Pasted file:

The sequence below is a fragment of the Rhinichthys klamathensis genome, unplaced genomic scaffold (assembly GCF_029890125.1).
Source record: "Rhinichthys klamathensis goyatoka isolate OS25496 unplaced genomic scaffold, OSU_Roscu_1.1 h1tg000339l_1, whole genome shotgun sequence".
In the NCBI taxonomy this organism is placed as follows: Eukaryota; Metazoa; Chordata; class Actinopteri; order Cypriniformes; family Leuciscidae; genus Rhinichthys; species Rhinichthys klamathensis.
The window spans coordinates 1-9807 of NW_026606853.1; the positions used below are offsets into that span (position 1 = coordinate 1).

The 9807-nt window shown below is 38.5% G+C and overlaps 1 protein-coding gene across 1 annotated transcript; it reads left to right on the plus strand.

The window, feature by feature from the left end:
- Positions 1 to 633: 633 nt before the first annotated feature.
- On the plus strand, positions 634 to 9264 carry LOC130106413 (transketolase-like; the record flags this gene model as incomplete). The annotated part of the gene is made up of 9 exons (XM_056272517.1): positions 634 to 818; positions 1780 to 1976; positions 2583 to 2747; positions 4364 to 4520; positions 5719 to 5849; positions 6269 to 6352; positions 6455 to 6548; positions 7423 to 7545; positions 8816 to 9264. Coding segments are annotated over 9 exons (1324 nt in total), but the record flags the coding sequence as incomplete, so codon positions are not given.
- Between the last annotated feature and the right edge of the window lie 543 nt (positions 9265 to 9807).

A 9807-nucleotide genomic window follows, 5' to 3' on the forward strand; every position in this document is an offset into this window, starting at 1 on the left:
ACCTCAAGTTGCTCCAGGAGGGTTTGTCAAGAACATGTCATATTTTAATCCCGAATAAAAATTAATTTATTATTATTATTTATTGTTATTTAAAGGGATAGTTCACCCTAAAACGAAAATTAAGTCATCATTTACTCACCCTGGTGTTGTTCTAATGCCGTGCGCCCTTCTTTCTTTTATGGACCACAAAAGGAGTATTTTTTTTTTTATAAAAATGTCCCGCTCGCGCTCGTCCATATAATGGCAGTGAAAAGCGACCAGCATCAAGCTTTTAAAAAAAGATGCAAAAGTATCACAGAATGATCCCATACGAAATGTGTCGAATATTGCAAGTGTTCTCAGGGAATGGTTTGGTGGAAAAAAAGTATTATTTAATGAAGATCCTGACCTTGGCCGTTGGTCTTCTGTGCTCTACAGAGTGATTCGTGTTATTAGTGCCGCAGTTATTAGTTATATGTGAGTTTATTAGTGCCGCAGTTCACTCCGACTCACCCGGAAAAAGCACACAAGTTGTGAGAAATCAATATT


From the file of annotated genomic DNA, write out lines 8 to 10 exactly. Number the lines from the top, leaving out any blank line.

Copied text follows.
- On the plus strand, positions 634 to 9264 carry LOC130106413 (transketolase-like; the record flags this gene model as incomplete). The annotated part of the gene is made up of 9 exons (XM_056272517.1): positions 634 to 818; positions 1780 to 1976; positions 2583 to 2747; positions 4364 to 4520; positions 5719 to 5849; positions 6269 to 6352; positions 6455 to 6548; positions 7423 to 7545; positions 8816 to 9264. Coding segments are annotated over 9 exons (1324 nt in total), but the record flags the coding sequence as incomplete, so codon positions are not given.
- Between the last annotated feature and the right edge of the window lie 543 nt (positions 9265 to 9807).

A 9807-nucleotide genomic window follows, 5' to 3' on the forward strand; every position in this document is an offset into this window, starting at 1 on the left: